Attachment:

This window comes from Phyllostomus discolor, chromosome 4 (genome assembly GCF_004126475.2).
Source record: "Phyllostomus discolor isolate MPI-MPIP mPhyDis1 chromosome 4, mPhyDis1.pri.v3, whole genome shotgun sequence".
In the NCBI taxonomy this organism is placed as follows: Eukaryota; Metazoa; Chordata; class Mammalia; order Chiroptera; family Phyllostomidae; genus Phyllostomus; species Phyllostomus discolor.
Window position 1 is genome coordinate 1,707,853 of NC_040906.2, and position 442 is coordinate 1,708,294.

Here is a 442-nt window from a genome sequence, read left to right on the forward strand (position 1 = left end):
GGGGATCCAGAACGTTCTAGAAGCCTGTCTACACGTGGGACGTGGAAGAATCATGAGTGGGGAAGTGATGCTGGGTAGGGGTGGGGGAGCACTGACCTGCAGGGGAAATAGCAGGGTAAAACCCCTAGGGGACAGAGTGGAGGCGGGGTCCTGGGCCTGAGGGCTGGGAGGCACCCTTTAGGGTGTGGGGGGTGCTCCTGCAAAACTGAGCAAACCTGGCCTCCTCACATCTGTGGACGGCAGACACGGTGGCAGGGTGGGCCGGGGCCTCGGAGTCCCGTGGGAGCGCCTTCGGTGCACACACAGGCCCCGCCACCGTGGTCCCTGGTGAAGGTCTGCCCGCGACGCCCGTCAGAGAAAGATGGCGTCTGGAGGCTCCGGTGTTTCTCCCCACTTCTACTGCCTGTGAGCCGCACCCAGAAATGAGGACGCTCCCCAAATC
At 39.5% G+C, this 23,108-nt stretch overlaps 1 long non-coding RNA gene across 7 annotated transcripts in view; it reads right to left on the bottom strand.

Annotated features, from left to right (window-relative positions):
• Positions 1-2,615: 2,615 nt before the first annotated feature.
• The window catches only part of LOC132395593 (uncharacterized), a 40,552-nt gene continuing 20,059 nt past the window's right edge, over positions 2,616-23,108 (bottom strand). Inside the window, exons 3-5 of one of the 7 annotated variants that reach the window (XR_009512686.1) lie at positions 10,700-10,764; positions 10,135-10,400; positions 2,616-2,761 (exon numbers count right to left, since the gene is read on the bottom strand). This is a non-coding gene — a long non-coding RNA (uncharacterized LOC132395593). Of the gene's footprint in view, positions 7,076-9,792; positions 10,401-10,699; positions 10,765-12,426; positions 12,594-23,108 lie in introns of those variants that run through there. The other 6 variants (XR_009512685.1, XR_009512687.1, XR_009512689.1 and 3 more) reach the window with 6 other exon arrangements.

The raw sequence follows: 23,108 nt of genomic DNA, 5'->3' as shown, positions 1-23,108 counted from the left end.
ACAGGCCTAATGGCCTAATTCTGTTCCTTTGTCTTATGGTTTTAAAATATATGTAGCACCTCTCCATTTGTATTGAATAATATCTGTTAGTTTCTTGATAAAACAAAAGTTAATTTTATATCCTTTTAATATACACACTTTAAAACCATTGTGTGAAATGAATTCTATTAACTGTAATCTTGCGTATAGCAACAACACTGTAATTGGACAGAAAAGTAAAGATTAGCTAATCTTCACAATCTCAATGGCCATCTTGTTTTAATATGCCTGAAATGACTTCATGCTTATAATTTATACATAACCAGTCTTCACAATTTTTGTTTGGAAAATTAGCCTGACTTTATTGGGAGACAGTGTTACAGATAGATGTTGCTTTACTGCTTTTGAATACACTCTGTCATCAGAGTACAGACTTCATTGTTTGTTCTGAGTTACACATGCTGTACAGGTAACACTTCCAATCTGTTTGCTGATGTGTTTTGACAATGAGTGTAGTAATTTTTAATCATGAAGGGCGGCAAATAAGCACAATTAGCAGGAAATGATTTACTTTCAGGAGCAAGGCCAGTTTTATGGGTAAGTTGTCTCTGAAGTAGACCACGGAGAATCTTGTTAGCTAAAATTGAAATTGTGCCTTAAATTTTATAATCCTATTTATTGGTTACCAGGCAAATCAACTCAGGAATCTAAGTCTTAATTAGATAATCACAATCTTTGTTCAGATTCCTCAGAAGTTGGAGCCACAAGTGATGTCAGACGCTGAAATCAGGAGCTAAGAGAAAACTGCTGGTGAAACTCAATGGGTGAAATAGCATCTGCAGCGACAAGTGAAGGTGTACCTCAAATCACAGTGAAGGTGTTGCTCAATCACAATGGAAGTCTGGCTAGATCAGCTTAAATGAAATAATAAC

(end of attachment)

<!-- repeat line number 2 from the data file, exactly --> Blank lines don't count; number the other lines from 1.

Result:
Source record: "Phyllostomus discolor isolate MPI-MPIP mPhyDis1 chromosome 4, mPhyDis1.pri.v3, whole genome shotgun sequence".